Marine heat wave that resembled ‘Blob’ shrinks, moves farther offshore
The marine heat wave roiling the Pacific Ocean off the West Coast has weakened in intensity, shrunk in size and pulled away from shore, said scientists with the National Oceanic and Atmospheric Administration (NOAA).
“The coastal waters have cooled,” said Andrew Leising, a research scientist at NOAA Fisheries’ Southwest Fisheries Science Center in La Jolla, California. “The recent heat wave, it’s still there and it’s very strong, but it’s quite a ways offshore.”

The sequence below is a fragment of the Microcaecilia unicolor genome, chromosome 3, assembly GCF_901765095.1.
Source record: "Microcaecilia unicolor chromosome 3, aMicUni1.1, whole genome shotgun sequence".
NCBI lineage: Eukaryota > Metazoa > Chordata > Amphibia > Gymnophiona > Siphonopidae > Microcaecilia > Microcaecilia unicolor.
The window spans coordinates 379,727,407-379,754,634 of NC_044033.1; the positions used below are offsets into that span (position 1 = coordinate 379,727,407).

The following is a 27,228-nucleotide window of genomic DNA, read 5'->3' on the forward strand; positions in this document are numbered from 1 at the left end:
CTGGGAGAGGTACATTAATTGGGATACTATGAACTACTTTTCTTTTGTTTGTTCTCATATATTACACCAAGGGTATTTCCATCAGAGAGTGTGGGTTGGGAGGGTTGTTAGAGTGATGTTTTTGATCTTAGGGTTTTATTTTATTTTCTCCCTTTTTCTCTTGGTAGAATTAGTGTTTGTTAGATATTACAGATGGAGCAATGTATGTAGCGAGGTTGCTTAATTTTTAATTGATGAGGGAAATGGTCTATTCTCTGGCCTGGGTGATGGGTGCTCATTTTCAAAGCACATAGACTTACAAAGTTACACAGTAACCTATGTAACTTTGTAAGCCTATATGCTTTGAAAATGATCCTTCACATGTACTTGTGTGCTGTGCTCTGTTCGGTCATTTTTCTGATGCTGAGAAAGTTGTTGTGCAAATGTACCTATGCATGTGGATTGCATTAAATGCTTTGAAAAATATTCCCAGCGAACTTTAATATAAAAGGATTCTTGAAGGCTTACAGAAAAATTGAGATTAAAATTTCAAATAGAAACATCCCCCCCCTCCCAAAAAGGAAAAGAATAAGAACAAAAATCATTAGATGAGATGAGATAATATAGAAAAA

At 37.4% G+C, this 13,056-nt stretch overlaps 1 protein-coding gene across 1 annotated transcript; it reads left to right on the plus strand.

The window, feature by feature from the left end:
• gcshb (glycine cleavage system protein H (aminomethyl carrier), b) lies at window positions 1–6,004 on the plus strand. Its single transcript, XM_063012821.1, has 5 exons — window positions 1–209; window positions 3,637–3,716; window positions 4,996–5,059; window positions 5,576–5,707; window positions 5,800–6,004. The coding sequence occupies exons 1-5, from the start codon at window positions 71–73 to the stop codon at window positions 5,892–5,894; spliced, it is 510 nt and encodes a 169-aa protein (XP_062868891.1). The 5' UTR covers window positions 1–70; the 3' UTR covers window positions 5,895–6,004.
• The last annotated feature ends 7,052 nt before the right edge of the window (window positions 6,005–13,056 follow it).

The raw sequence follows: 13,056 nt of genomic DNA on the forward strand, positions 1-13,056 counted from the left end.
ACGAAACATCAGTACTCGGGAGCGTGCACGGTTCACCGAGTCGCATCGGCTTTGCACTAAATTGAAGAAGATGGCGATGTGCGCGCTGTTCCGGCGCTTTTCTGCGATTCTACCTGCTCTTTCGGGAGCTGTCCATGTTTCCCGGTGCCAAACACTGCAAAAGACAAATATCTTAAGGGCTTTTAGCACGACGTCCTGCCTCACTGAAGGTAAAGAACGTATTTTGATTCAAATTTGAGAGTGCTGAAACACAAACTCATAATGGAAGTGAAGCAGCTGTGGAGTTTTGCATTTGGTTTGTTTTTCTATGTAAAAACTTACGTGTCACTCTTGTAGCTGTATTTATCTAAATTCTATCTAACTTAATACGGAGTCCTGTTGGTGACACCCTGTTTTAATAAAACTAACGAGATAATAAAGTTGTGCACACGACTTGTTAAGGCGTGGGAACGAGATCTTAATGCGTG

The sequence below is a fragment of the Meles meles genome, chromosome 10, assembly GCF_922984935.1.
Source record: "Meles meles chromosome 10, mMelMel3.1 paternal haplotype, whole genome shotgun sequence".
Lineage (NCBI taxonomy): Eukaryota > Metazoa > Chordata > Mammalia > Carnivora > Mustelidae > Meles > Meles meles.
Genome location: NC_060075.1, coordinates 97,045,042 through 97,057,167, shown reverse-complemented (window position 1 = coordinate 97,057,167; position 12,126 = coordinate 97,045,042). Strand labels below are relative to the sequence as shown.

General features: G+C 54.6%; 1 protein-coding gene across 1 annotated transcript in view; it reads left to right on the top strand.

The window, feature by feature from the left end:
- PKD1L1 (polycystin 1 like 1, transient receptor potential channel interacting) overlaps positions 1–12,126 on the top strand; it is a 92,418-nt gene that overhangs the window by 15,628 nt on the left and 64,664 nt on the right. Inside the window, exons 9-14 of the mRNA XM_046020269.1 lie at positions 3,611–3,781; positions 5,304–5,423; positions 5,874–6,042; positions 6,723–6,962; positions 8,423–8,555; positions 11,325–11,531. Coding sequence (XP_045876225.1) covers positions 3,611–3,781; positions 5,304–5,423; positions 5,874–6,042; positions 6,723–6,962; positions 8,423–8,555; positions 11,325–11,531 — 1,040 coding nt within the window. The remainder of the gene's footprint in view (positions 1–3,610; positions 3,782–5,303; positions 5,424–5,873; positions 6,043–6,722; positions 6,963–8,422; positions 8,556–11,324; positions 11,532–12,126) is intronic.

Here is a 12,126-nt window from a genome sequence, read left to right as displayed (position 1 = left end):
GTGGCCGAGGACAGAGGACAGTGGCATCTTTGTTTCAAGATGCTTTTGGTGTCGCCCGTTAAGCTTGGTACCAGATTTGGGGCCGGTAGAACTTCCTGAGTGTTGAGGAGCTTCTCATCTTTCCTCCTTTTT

Scientists feared this summer’s heat wave was a second coming of “The Blob,” which formed in 2014, peaked a year later with waters at close to 7 degrees above average and upended the West Coast’s marine ecosystem and food webs. Seabirds, sea lions and salmon died in huge numbers as marine temperatures soared.
This year’s heat wave may be shrinking and moving offshore, but it’s unclear whether it will persist, what effects the high surface temperatures have had on animals or how this will affect seasons to come. A Washington Department of Fish and Wildlife (WDFW) official said the agency was seeing odd creatures more typically found in warmer water and coho salmon runs were lower than forecast.